Oct 12, 2021 I Paul Seaburn

Canadian Woman Awakens to Find Space Rock in Bed With Her

Most people go to bed expecting to find the same person/pet/pillow or empty space next to them that was there when they fell asleep – anything else would be cause for alarm. A woman in British Columbia awoke last week to find something it’s pretty safe to say no one on Earth has ever found in bed with them before … and lived to tell the media about it. Meet Ruth Hamilton – the woman who woke up next to a space rock.

“I was shaking and scared when it happened, I thought someone had jumped in or it was a gun or something. It’s almost a relief when we realized it could only have fallen out of the sky.”

A relief to find out the rock on your pillow where your head should have been was a meteor and not debris from a construction site? Yep, that’s what Ruth Hamilton of Golden, B.C. told the Castlegar News on October 4th after she first called the police to come look at the rock on her bed and the hole in her roof. (Photos here.) After the police assured her it was not from a burglar nor from road construction in the nearby Kicking Horse Canyon just east of Golden, Hamilton checked with her neighbors and some remembered seeing a meteor streak across the sky the night before. (Photos here and here.)

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When you least expect it ...

“It appeared quite close, and it was to the northwest of me. It went very quickly."


"(I) saw it right above Elephant mountain, which is about 1130 meters elevation. It disappeared behind the mountain around 10:30 pm.”

Witnesses in Calgary and Nelson, British Columbia, reported their sightings to The Daily Hive, while the International Meteor Organization’s website had nearly a dozen reports from the Alberta area.

“I’m just totally amazed over the fact that it is a star that came out of the sky, It’s maybe billions of years old. The only other thing I can think of saying is life is precious and it could be gone at any moment even when you think you are safe and secure in your bed. I hope I never ever take it for granted again.”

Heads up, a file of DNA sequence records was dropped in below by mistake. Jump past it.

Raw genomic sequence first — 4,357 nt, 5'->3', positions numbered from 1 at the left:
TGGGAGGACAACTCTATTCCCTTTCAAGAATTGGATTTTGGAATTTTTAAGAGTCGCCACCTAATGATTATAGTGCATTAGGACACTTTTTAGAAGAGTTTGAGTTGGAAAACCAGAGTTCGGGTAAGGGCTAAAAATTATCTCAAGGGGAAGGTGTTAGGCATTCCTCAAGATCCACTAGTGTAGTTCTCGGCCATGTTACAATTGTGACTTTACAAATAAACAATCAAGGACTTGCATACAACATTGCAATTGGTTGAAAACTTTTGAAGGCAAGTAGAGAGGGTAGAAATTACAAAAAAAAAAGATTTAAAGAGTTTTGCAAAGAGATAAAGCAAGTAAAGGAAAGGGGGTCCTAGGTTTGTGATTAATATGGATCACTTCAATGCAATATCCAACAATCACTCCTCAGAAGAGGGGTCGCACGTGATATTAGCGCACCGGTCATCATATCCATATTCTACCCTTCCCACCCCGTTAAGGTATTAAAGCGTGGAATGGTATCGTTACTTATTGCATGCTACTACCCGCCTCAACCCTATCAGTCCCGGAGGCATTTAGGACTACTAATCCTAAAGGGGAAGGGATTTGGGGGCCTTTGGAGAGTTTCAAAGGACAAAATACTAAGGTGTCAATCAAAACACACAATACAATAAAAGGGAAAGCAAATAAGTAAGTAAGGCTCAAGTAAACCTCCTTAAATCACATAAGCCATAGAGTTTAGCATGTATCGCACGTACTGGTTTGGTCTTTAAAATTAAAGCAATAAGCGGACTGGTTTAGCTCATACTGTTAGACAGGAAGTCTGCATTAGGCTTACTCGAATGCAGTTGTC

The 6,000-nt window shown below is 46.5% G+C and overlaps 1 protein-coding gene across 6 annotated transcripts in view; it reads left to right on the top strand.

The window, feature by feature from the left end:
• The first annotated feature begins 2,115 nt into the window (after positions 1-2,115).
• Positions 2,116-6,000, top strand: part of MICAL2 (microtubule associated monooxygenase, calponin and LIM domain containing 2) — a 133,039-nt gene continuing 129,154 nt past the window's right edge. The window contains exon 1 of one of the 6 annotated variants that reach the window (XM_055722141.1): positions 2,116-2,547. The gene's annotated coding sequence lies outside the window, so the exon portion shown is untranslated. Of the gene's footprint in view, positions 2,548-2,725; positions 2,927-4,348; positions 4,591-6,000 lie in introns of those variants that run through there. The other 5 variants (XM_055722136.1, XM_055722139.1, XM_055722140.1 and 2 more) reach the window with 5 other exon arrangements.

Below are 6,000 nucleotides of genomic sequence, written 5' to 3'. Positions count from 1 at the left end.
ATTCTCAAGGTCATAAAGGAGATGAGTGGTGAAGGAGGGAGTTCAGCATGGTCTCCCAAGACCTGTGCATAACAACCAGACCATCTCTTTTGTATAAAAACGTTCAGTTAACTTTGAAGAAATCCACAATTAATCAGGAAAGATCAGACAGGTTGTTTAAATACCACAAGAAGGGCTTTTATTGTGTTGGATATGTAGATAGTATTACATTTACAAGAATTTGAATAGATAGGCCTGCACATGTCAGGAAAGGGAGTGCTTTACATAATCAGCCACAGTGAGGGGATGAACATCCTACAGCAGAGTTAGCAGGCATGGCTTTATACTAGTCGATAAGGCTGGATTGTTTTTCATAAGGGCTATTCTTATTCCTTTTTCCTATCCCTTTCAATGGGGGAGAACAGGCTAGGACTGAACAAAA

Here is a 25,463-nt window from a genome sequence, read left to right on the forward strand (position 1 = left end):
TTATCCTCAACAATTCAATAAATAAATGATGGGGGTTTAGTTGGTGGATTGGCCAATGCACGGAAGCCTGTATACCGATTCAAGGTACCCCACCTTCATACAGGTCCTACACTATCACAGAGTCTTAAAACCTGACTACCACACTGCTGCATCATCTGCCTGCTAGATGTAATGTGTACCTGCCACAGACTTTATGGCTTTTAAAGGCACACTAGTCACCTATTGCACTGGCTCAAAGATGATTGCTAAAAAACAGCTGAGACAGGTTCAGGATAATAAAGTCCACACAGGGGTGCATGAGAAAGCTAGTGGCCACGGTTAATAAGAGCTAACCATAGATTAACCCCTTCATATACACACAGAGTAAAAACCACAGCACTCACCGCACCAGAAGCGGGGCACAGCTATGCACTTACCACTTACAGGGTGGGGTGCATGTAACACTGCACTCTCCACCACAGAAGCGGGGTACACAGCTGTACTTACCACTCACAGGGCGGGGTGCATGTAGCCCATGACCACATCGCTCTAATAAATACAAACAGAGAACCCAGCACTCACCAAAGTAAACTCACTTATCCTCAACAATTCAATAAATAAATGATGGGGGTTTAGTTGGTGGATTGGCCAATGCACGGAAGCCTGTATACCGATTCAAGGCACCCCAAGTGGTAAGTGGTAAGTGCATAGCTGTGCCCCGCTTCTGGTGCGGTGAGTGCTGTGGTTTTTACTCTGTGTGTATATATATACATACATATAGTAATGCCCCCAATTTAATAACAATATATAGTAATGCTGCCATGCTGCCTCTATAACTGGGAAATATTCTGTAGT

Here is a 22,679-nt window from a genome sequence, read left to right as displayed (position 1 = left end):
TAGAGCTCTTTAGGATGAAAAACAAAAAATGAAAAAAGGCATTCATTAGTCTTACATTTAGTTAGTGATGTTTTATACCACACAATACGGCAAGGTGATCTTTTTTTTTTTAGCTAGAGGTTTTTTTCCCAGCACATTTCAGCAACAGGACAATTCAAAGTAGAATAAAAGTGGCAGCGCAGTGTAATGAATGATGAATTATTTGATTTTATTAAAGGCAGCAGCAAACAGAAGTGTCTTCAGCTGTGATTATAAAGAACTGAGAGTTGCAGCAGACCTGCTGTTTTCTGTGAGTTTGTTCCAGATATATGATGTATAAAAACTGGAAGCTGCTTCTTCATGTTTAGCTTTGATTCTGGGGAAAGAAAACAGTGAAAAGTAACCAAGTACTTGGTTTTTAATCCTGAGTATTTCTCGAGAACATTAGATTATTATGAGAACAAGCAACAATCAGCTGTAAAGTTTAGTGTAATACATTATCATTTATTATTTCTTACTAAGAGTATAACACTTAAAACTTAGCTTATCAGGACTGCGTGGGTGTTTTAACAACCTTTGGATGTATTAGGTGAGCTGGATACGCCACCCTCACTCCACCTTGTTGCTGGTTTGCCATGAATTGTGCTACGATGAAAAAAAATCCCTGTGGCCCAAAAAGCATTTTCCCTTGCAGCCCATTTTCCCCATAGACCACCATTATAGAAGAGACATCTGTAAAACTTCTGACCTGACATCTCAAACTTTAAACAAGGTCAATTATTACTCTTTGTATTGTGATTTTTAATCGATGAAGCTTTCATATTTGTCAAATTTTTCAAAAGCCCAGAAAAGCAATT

Hamilton plans to keep the space rock as a souvenir, at least until her insurance company figures out if the roof repairs due to meteor strike are covered. And she’s obviously grateful her name wasn’t added to the very short list of people who succumbed to “death by meteorite.” In 2020, historical documents were confirmed to show the only death by meteorite occurred in on August 22, 1888 in Sulaymaniyah, Iraq, when one man was killed and another paralyzed by a space rock. In 1954, Ann Hodges was asleep on her couch in Oak Grove, Alabama, when she was hit by a piece of the Sylacauga or Hodges meteorite that crashed through the roof and seriously injured her hip – it is now in the Alabama Museum of Natural History (the space rock, not her hip).

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Follow that rock!

Ruth Hamilton of Golden, BC, beat the death-by-meteorite odds -- Tulane University environmental sciences professor Stephen A. Nelson calculated the odds of getting killed by a meteorite and determined them to be about 1 in 250,000.

She needs to buy a lottery ticket.

Paul Seaburn

Paul Seaburn is the editor at Mysterious Universe and its most prolific writer. He’s written for TV shows such as "The Tonight Show", "Politically Incorrect" and an award-winning children’s program. He's been published in “The New York Times" and "Huffington Post” and has co-authored numerous collections of trivia, puzzles and humor. His “What in the World!” podcast is a fun look at the latest weird and paranormal news, strange sports stories and odd trivia. Paul likes to add a bit of humor to each MU post he crafts. After all, the mysterious doesn't always have to be serious.

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